The culture war over a chicken sandwich comes to a head today, as supporters and opponents of gay marriage battle out their differences at Chick-fil-A counters and parking lots across the country.
Dan Cathy, president of the Atlanta-based fast-food chain, has turned his company into ground zero for debates about same-sex unions, free speech, corporate America and viral social media. Two weeks ago, he deemed his company "guilty as charged" of supporting "the biblical definition of the family unit."
In rapid succession, figures such as Rick Santorum, Roseanne Barr, Sarah Palin, Conan O'Brien and a slew of mayors weighed in.
But it's former presidential candidate Mike Huckabee's contribution that's getting the most play today. Early in the debate, the former Arkansas governor declared Aug. 1 to be Chick-fil-A Appreciation Day and urged supporters to swarm into the restaurants in support.
In the Southland, one event posted on Meetup asks customers to show up at the Laguna Niguel restaurant for lunch and dinner to "make a statement in favor of God, country, freedom of speech and traditional American values." More than 80 people have signed up to attend.
Lest they be outdone, Chick-fil-A critics today also plan to protest outside the chicken chain's restaurants.
On a Facebook page for one such rally outside the Hollywood store, organizers wrote that they hope to counter "the bigotry and hate that is being promoted by the Chick-fil-A company" by passing out fliers and collecting donations for a local center for gay youth.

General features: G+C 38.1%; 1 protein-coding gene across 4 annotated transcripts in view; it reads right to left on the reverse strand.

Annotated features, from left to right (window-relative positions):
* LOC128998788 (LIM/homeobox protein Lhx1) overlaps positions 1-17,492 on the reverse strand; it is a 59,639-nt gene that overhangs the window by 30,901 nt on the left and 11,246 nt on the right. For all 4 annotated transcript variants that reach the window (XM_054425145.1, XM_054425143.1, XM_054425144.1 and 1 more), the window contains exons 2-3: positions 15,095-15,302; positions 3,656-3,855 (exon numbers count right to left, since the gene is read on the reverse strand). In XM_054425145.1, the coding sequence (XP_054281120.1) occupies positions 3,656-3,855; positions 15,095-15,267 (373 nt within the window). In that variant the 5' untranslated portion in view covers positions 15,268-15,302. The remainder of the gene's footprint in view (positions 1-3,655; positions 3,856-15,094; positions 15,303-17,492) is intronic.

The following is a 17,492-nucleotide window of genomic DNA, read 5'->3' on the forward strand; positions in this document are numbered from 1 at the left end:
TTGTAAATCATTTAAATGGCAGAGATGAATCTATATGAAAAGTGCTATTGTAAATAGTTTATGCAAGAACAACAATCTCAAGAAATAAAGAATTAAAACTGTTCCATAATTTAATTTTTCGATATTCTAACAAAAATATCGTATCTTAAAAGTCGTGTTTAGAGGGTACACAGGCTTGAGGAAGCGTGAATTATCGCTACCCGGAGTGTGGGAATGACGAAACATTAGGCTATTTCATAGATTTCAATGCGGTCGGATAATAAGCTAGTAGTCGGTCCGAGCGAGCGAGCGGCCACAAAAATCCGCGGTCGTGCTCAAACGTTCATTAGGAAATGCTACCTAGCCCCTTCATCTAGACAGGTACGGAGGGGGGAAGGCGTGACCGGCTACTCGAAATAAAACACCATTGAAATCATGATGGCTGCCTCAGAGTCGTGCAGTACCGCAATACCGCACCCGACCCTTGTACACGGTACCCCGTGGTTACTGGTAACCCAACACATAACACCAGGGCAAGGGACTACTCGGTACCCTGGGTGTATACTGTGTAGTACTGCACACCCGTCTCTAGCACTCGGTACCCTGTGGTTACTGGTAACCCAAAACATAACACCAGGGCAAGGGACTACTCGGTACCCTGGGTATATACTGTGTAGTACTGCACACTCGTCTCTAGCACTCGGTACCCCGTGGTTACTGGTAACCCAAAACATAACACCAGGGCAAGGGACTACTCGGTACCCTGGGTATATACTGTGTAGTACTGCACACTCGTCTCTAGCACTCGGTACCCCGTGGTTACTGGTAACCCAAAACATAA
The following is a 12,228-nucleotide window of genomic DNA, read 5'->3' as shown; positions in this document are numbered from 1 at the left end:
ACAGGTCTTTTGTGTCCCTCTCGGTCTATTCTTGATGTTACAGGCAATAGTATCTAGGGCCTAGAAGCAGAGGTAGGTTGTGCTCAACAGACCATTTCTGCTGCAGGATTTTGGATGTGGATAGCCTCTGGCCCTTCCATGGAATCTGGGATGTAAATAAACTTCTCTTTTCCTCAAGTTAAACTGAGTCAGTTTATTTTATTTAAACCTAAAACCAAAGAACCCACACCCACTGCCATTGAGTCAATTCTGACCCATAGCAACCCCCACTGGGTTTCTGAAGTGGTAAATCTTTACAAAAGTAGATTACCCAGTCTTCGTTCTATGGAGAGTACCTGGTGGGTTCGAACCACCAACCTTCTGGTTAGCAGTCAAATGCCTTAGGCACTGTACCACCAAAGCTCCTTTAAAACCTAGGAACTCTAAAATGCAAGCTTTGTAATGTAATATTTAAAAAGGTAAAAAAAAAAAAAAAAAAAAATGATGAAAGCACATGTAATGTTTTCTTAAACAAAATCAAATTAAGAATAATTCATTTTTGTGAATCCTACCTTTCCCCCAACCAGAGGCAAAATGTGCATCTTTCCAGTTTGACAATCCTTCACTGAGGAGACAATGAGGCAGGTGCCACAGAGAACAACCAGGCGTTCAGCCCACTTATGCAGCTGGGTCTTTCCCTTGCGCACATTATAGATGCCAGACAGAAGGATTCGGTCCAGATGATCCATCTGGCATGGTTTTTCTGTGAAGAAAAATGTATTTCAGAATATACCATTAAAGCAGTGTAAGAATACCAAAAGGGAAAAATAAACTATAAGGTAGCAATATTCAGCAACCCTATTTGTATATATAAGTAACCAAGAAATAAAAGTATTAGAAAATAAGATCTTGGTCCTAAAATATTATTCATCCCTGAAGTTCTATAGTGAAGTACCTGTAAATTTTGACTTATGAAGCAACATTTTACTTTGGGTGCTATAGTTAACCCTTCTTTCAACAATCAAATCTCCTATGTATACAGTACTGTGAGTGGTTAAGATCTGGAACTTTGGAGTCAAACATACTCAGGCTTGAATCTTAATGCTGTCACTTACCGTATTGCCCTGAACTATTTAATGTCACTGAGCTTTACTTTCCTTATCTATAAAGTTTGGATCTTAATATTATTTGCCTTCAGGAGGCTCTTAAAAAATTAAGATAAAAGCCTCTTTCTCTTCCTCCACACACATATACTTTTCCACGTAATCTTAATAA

More than 100 participants have signed up to attend.
People for the Ethical Treatment of Animals, or PETA, also intends to protest at the same location, calling attention to "Chick-fil-A's cruelty to chickens as well as its anti-gay stance."
On Friday, same-sex couples plan to converge on Chick-fil-A locations for National Same-Sex Kiss Day. At 8 p.m., they plan to publicly embrace to voice their displeasure against the millions of dollars Chick-fil-A is said to have donated to anti-gay marriage organizations.
A Facebook group dedicated to the protest pokes fun at Chick-fil-A's slogan "Eat Mor Chikin" with the motto "Kiss Mor Chiks."
The event's intention, however, is "not to disturb business," said organizer Carly McGehee.
[Updated at 8:58 a.m.: Across the country, Twitter users described "mile long traffic to get into chick-fil-a," stores "so crowded there are cops directing traffic off the highway" and "26 cars in the drive through." One user, EWErickson, wrote that the "crowd was so big I gave up."
Earlier, several North Carolina Wendy's restaurants posted signs saying "We Stand With Chick Fil A." The fast-food chain, a rival of Chick-fil-A, tweeted at MSNBC's Thomas Roberts today that the signs were put up by an independent franchisee and have since been taken down. "We proudly serve ALL customers," Wendy's tweeted.]